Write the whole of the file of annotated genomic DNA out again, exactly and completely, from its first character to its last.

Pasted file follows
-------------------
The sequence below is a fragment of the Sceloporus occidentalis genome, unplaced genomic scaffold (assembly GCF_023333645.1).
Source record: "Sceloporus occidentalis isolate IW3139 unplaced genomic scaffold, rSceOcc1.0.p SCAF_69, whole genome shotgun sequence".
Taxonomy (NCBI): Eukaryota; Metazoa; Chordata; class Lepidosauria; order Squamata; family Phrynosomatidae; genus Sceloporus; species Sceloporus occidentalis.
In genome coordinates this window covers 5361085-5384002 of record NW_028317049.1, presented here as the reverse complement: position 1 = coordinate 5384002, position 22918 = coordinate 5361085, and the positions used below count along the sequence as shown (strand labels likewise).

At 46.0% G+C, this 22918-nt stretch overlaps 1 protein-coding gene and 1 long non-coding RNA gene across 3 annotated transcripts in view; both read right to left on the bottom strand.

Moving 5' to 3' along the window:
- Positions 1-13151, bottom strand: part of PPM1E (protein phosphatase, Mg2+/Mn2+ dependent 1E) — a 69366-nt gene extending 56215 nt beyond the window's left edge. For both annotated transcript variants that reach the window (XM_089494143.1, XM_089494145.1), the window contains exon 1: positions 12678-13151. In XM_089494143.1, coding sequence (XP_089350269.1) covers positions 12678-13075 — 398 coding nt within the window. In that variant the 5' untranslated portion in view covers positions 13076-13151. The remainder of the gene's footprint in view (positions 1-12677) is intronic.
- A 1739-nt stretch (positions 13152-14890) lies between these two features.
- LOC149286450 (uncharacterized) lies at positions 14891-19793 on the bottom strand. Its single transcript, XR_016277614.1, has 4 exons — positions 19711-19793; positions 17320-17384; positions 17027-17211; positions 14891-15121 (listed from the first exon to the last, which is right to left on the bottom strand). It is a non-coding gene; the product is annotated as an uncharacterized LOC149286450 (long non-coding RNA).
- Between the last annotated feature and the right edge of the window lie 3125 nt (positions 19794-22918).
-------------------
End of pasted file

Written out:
The sequence below is a fragment of the Sceloporus occidentalis genome, unplaced genomic scaffold (assembly GCF_023333645.1).
Source record: "Sceloporus occidentalis isolate IW3139 unplaced genomic scaffold, rSceOcc1.0.p SCAF_69, whole genome shotgun sequence".
Taxonomy (NCBI): Eukaryota; Metazoa; Chordata; class Lepidosauria; order Squamata; family Phrynosomatidae; genus Sceloporus; species Sceloporus occidentalis.
In genome coordinates this window covers 5361085-5384002 of record NW_028317049.1, presented here as the reverse complement: position 1 = coordinate 5384002, position 22918 = coordinate 5361085, and the positions used below count along the sequence as shown (strand labels likewise).

At 46.0% G+C, this 22918-nt stretch overlaps 1 protein-coding gene and 1 long non-coding RNA gene across 3 annotated transcripts in view; both read right to left on the bottom strand.

Moving 5' to 3' along the window:
- Positions 1-13151, bottom strand: part of PPM1E (protein phosphatase, Mg2+/Mn2+ dependent 1E) — a 69366-nt gene extending 56215 nt beyond the window's left edge. For both annotated transcript variants that reach the window (XM_089494143.1, XM_089494145.1), the window contains exon 1: positions 12678-13151. In XM_089494143.1, coding sequence (XP_089350269.1) covers positions 12678-13075 — 398 coding nt within the window. In that variant the 5' untranslated portion in view covers positions 13076-13151. The remainder of the gene's footprint in view (positions 1-12677) is intronic.
- A 1739-nt stretch (positions 13152-14890) lies between these two features.
- LOC149286450 (uncharacterized) lies at positions 14891-19793 on the bottom strand. Its single transcript, XR_016277614.1, has 4 exons — positions 19711-19793; positions 17320-17384; positions 17027-17211; positions 14891-15121 (listed from the first exon to the last, which is right to left on the bottom strand). It is a non-coding gene; the product is annotated as an uncharacterized LOC149286450 (long non-coding RNA).
- Between the last annotated feature and the right edge of the window lie 3125 nt (positions 19794-22918).